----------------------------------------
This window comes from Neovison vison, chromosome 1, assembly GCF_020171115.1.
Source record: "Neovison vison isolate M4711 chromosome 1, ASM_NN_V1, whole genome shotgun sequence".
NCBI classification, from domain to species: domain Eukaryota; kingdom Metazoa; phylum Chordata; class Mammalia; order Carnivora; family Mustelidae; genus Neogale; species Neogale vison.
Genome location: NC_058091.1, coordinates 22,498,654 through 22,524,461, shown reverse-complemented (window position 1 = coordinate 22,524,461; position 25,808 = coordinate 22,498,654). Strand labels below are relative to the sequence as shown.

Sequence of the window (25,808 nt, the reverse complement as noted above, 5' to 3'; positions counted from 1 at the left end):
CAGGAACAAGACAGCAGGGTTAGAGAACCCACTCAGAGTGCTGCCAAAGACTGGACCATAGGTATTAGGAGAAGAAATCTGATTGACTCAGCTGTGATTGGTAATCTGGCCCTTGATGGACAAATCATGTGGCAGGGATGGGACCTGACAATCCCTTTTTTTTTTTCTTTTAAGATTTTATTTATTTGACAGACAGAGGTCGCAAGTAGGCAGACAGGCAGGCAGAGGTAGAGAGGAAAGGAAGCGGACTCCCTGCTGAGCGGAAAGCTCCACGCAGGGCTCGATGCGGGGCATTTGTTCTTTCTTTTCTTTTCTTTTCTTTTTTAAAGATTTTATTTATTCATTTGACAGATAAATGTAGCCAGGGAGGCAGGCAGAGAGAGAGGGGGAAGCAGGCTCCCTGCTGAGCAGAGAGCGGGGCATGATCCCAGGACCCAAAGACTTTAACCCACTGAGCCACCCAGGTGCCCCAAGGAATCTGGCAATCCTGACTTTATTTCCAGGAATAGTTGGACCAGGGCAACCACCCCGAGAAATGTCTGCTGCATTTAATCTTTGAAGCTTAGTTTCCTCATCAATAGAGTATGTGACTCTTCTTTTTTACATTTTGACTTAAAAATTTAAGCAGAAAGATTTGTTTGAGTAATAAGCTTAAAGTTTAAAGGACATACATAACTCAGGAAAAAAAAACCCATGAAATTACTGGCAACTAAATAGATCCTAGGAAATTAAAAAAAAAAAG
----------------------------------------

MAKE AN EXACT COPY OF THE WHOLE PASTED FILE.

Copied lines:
This window comes from Neovison vison, chromosome 1, assembly GCF_020171115.1.
Source record: "Neovison vison isolate M4711 chromosome 1, ASM_NN_V1, whole genome shotgun sequence".
NCBI classification, from domain to species: domain Eukaryota; kingdom Metazoa; phylum Chordata; class Mammalia; order Carnivora; family Mustelidae; genus Neogale; species Neogale vison.
Genome location: NC_058091.1, coordinates 22,498,654 through 22,524,461, shown reverse-complemented (window position 1 = coordinate 22,524,461; position 25,808 = coordinate 22,498,654). Strand labels below are relative to the sequence as shown.

Sequence of the window (25,808 nt, the reverse complement as noted above, 5' to 3'; positions counted from 1 at the left end):
CAGGAACAAGACAGCAGGGTTAGAGAACCCACTCAGAGTGCTGCCAAAGACTGGACCATAGGTATTAGGAGAAGAAATCTGATTGACTCAGCTGTGATTGGTAATCTGGCCCTTGATGGACAAATCATGTGGCAGGGATGGGACCTGACAATCCCTTTTTTTTTTTCTTTTAAGATTTTATTTATTTGACAGACAGAGGTCGCAAGTAGGCAGACAGGCAGGCAGAGGTAGAGAGGAAAGGAAGCGGACTCCCTGCTGAGCGGAAAGCTCCACGCAGGGCTCGATGCGGGGCATTTGTTCTTTCTTTTCTTTTCTTTTCTTTTTTAAAGATTTTATTTATTCATTTGACAGATAAATGTAGCCAGGGAGGCAGGCAGAGAGAGAGGGGGAAGCAGGCTCCCTGCTGAGCAGAGAGCGGGGCATGATCCCAGGACCCAAAGACTTTAACCCACTGAGCCACCCAGGTGCCCCAAGGAATCTGGCAATCCTGACTTTATTTCCAGGAATAGTTGGACCAGGGCAACCACCCCGAGAAATGTCTGCTGCATTTAATCTTTGAAGCTTAGTTTCCTCATCAATAGAGTATGTGACTCTTCTTTTTTACATTTTGACTTAAAAATTTAAGCAGAAAGATTTGTTTGAGTAATAAGCTTAAAGTTTAAAGGACATACATAACTCAGGAAAAAAAAACCCATGAAATTACTGGCAACTAAATAGATCCTAGGAAATTAAAAAAAAAAAG